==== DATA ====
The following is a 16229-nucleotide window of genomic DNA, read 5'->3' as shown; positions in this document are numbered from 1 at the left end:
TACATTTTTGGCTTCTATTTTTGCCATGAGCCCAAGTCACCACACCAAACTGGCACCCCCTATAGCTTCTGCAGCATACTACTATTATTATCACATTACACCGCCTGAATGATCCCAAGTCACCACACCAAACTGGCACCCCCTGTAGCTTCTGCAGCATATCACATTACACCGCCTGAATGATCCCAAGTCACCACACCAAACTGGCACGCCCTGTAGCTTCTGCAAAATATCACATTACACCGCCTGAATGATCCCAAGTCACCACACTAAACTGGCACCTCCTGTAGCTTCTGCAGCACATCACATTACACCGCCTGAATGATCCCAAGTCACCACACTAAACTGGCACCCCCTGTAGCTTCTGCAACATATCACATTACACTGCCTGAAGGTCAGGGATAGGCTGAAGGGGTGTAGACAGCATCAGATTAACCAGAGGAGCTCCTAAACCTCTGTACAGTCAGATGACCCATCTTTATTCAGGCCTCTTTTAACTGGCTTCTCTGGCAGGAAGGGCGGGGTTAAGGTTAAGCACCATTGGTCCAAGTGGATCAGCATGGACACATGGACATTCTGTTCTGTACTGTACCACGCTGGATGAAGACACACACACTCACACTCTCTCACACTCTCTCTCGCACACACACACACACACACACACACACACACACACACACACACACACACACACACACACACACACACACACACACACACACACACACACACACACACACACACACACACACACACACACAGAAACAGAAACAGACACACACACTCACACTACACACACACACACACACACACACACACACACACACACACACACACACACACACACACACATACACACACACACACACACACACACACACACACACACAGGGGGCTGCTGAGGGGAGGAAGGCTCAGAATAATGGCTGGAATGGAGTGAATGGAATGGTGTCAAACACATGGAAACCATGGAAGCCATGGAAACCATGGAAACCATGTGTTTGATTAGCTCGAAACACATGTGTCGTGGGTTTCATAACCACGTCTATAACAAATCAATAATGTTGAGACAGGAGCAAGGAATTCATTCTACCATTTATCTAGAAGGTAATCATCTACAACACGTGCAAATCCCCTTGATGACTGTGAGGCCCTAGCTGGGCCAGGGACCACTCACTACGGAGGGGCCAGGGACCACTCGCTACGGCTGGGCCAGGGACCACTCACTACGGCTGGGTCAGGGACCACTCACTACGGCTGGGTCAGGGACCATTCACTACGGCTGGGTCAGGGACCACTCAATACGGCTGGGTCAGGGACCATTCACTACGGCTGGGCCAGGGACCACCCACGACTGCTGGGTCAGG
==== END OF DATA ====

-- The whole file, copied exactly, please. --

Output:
The following is a 16229-nucleotide window of genomic DNA, read 5'->3' as shown; positions in this document are numbered from 1 at the left end:
TACATTTTTGGCTTCTATTTTTGCCATGAGCCCAAGTCACCACACCAAACTGGCACCCCCTATAGCTTCTGCAGCATACTACTATTATTATCACATTACACCGCCTGAATGATCCCAAGTCACCACACCAAACTGGCACCCCCTGTAGCTTCTGCAGCATATCACATTACACCGCCTGAATGATCCCAAGTCACCACACCAAACTGGCACGCCCTGTAGCTTCTGCAAAATATCACATTACACCGCCTGAATGATCCCAAGTCACCACACTAAACTGGCACCTCCTGTAGCTTCTGCAGCACATCACATTACACCGCCTGAATGATCCCAAGTCACCACACTAAACTGGCACCCCCTGTAGCTTCTGCAACATATCACATTACACTGCCTGAAGGTCAGGGATAGGCTGAAGGGGTGTAGACAGCATCAGATTAACCAGAGGAGCTCCTAAACCTCTGTACAGTCAGATGACCCATCTTTATTCAGGCCTCTTTTAACTGGCTTCTCTGGCAGGAAGGGCGGGGTTAAGGTTAAGCACCATTGGTCCAAGTGGATCAGCATGGACACATGGACATTCTGTTCTGTACTGTACCACGCTGGATGAAGACACACACACTCACACTCTCTCACACTCTCTCTCGCACACACACACACACACACACACACACACACACACACACACACACACACACACACACACACACACACACACACACACACACACACACACACACACACACACACACACACACACACACACAGAAACAGAAACAGACACACACACTCACACTACACACACACACACACACACACACACACACACACACACACACACACACACACACACACACATACACACACACACACACACACACACACACACACACACAGGGGGCTGCTGAGGGGAGGAAGGCTCAGAATAATGGCTGGAATGGAGTGAATGGAATGGTGTCAAACACATGGAAACCATGGAAGCCATGGAAACCATGGAAACCATGTGTTTGATTAGCTCGAAACACATGTGTCGTGGGTTTCATAACCACGTCTATAACAAATCAATAATGTTGAGACAGGAGCAAGGAATTCATTCTACCATTTATCTAGAAGGTAATCATCTACAACACGTGCAAATCCCCTTGATGACTGTGAGGCCCTAGCTGGGCCAGGGACCACTCACTACGGAGGGGCCAGGGACCACTCGCTACGGCTGGGCCAGGGACCACTCACTACGGCTGGGTCAGGGACCACTCACTACGGCTGGGTCAGGGACCATTCACTACGGCTGGGTCAGGGACCACTCAATACGGCTGGGTCAGGGACCATTCACTACGGCTGGGCCAGGGACCACCCACGACTGCTGGGTCAGG